Over 5% of Push to Walk’s (PTW) clients have Cerebral Palsy resulting in some degree of paralysis.
Cerebral Palsy (CP) is a group of disorders that affect movement and muscle tone as well as balance and posture. It’s caused by damage that occurs to the immature, developing brain, most often before birth. CP is common. There are 200,000 cases of CP each year in the U.S.
Signs and Symptoms of CP
Some signs and symptoms of CP are impaired muscle coordination, spastic paralysis, involuntary movements, reduced movements at joints, eye muscle imbalance, hearing, and vision problems. However, the severity of CP varies individually.
The classifications made for CP are dependent on which area of the brain is affected and one or more can occur. There are four types:
- Spastic Cerebral Palsy: This is the most common and affects around 80% of those with CP.
- Dyskinetic Cerebral Palsy: People with Dyskinetic CP often have trouble controlling the movement of their hands, feet, and legs which makes it difficult to walk.
- Ataxic Cerebral Palsy: This causes individuals to have problems with coordination and balance. They might have a hard time with quick movements.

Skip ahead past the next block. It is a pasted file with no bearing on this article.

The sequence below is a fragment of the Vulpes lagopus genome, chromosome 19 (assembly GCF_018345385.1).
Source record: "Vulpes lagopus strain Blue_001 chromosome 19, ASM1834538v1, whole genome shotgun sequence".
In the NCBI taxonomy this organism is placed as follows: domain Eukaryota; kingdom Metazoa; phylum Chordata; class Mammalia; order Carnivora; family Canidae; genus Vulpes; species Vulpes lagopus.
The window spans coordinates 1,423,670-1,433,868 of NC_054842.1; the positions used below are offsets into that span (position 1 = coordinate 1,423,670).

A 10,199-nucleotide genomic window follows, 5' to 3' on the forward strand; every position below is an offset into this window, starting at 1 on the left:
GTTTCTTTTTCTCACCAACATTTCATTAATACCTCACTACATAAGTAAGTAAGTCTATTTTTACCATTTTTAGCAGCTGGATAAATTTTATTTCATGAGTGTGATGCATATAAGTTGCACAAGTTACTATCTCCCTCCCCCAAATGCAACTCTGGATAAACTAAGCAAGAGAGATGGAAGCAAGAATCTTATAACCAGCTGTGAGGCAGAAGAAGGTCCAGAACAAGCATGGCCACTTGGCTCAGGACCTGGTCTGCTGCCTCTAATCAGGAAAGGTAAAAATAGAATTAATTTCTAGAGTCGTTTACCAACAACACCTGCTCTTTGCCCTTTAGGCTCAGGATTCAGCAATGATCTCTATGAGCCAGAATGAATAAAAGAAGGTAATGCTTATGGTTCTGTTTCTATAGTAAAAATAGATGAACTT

- Mixed Cerebral Palsy: Some individuals have more than one type of CP.
CP Physical Therapy
There is no cure for CP, it does not ever go away. There are treatments and activities that can help with muscle tone. Regardless of symptoms, at the most basic level, Push to Walk’s trainers are looking for ways to target and excite the nervous system.
Positional movements, load-bearing activities, active-assistive exercises, developmental movement patterns, and so forth are all aimed at eliciting a response from the damaged nervous system and re-educating the body to work the way it was designed.
In addition, PTW has specialized equipment to help our clients with CP. Our trainers use standing frames, walkers, lite gait, parallel bars, Keiser pneumatic performance functional trainer, and much more! With the use of this equipment, we can focus on improving activities of daily living, core stability, upper body and lower body muscular strength, gait training, and balance.